The US is not losing in Afghanistan and an exit is not it’s only remaining option, as is generally believed in Pakistan.
This was said by senior journalist Ejaz Haider at a roundtable conference organised by the Institute of Regional Studies (IRS) on Wednesday, as he questioned some of the generally held perceptions in Pakistan about Afghanistan.
Haider questioned the hypothesis that Afghan insurgents would wait to strike or that the government in Afghanistan would crumble and the Afghan National Police (ANP) and the Afghan National Army (ANA) would unravel after NATO quits Afghanistan. Contrary to popular belief, NATO pullout might not lead to a situation reminiscent of the 1990s for regional actors like Pakistan to have a more dominant role, he said.
Haider maintained that the US, the ANA and the ANP, had not done as badly in combat as is assumed in Pakistan. He added that NATO had installed institutional structures in Afghanistan which “no matter how imperfect” are capable of operating and sustaining themselves in the future.
Haider called for a synchronisation of Pakistan’s policy on India on both the eastern and western borders. If Pakistan was opening up to India for trade and people-to-people contacts on the eastern border, it needed to evolve some understanding with India over its role in Afghanistan as well, he said.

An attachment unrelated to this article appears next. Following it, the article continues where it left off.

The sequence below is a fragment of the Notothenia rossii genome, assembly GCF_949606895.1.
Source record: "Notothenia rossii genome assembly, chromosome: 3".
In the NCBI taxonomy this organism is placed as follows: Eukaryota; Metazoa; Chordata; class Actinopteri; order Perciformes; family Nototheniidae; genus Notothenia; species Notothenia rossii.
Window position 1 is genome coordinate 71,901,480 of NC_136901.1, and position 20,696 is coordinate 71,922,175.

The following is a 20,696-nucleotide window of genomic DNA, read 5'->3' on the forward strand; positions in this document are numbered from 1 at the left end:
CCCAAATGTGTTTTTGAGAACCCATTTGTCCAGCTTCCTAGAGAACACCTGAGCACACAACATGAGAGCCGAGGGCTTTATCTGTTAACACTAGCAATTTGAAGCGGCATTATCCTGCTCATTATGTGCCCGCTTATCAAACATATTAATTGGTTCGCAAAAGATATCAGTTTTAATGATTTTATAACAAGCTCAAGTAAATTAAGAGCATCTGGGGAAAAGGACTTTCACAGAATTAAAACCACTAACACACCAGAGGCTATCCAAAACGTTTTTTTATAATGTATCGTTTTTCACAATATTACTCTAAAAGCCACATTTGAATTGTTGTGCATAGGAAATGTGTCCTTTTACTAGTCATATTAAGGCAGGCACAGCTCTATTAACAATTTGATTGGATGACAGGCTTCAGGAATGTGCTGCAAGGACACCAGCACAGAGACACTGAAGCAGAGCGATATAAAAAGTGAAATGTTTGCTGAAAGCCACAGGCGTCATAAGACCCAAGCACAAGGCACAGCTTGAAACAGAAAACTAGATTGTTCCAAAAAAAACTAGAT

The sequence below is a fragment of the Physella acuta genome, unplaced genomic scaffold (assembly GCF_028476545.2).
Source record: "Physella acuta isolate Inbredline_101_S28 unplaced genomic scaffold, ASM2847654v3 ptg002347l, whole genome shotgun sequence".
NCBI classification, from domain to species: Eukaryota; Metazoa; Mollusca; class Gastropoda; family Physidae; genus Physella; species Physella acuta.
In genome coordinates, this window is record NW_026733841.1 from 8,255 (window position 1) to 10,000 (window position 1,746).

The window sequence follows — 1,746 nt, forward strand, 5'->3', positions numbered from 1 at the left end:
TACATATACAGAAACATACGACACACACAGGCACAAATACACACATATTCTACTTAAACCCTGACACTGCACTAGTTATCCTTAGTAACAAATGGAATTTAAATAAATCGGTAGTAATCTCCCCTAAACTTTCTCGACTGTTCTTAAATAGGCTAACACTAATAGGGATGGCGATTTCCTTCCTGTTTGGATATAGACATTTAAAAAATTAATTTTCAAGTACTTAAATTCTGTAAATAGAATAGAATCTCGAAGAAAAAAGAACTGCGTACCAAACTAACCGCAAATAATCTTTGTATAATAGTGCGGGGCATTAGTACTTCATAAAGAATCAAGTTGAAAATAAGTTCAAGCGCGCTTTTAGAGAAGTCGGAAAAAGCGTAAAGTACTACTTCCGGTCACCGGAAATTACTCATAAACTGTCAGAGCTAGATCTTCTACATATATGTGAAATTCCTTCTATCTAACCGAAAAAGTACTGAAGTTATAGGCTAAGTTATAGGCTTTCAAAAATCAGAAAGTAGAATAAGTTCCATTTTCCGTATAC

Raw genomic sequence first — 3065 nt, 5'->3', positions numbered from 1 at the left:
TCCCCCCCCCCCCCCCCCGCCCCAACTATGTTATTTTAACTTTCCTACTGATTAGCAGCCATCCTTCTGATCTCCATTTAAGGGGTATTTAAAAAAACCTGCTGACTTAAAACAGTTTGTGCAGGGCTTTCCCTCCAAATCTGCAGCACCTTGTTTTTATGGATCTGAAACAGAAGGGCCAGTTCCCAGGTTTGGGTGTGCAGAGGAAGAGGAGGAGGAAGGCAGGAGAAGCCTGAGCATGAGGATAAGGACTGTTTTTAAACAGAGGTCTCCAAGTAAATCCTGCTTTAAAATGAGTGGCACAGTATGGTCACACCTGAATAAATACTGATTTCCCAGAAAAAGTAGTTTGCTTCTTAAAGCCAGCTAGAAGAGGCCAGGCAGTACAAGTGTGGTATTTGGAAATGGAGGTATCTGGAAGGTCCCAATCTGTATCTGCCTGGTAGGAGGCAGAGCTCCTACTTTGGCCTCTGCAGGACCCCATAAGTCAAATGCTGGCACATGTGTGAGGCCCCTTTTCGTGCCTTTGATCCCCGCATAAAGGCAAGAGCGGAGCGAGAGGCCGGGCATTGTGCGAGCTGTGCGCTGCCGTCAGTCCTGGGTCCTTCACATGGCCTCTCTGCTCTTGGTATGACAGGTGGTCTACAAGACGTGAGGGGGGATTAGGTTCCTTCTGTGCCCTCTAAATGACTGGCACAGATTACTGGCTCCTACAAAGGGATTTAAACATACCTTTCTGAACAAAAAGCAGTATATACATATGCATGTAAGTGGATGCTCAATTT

Speaking on the recently held Chicago summit, Ambassador Ali Sarwar Naqvi, executive director of the Centre for International Strategic Studies, called it “a humiliation for Pakistan”, wherein the head of the state of the host country did not extend the courtesy of a meeting to the Pakistani president. He was of the opinion that in the West, Pakistan is perceived as a state that tolerates, or perhaps supports, terrorism. Naqvi called for a review of Pakistan’s Afghan policy in a way that would put Pakistan ahead of other priorities.
Former Inter-Services Intelligence (ISI) DG Lt Gen (retd) Asad Durrani questioned the perception that the US would want a stable, peaceful, and democratic Afghanistan. He was of the view that he had not seen much of an effort on the part of the US to that end.
Meanwhile, Lt Gen (retd) Talat Masood also called for a review of Pakistan’s Afghan policy, calling it stuck in the past and oblivious of negative consequences for Pakistan.
Furthermore, German Embassy Deputy Head of Mission Stephan Roken urged for greater understanding of the Pakistan narrative in the west and called on the Pakistani government to use every opportunity to help with the peace and reconciliation process in Afghanistan.
Published In The Express Tribune, June 7th, 2012.